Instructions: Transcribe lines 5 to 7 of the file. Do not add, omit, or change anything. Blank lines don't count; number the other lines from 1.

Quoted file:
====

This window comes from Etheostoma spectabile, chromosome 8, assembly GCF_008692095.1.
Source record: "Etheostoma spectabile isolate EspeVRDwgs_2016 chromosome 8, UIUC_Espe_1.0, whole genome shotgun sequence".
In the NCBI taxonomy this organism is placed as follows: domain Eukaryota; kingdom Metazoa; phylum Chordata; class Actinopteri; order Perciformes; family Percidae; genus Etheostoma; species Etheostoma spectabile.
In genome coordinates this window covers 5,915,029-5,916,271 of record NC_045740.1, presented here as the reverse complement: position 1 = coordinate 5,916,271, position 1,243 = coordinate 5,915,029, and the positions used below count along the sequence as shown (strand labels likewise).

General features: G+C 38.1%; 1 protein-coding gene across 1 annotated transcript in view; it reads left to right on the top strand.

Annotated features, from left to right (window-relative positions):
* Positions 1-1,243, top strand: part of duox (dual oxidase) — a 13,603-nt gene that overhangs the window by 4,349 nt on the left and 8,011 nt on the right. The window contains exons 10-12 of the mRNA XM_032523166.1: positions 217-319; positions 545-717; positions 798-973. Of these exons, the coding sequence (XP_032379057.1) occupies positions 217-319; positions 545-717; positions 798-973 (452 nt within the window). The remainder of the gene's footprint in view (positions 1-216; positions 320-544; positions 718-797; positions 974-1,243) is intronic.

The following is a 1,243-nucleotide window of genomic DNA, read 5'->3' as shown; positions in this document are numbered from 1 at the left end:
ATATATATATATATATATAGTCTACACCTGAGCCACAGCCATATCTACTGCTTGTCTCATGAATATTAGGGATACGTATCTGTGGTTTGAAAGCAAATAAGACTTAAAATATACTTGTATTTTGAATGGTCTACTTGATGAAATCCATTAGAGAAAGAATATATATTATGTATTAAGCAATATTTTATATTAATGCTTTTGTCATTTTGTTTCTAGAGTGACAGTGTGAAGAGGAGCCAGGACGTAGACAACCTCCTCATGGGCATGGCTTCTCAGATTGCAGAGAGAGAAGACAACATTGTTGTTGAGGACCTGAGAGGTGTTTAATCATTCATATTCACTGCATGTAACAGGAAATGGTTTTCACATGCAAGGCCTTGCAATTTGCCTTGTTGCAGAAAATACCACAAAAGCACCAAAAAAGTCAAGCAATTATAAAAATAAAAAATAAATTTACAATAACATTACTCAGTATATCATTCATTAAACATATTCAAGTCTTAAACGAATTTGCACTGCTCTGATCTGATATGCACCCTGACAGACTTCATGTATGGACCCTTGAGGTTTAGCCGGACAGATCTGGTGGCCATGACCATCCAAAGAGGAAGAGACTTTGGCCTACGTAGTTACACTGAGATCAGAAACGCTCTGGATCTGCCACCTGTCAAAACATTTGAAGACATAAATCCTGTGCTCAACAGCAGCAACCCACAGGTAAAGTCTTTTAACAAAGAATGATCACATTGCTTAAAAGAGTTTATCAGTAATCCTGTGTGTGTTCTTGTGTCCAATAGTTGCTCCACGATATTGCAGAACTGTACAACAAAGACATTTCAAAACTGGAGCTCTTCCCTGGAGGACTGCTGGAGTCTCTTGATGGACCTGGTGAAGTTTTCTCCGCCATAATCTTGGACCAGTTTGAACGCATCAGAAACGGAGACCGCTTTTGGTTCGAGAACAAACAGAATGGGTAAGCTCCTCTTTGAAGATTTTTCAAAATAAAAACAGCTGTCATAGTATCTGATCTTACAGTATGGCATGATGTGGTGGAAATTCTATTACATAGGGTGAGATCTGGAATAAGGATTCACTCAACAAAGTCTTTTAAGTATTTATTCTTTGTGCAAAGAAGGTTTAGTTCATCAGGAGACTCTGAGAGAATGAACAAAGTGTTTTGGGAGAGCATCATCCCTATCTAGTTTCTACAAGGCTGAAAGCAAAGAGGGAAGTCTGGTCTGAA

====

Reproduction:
General features: G+C 38.1%; 1 protein-coding gene across 1 annotated transcript in view; it reads left to right on the top strand.

Annotated features, from left to right (window-relative positions):
* Positions 1-1,243, top strand: part of duox (dual oxidase) — a 13,603-nt gene that overhangs the window by 4,349 nt on the left and 8,011 nt on the right. The window contains exons 10-12 of the mRNA XM_032523166.1: positions 217-319; positions 545-717; positions 798-973. Of these exons, the coding sequence (XP_032379057.1) occupies positions 217-319; positions 545-717; positions 798-973 (452 nt within the window). The remainder of the gene's footprint in view (positions 1-216; positions 320-544; positions 718-797; positions 974-1,243) is intronic.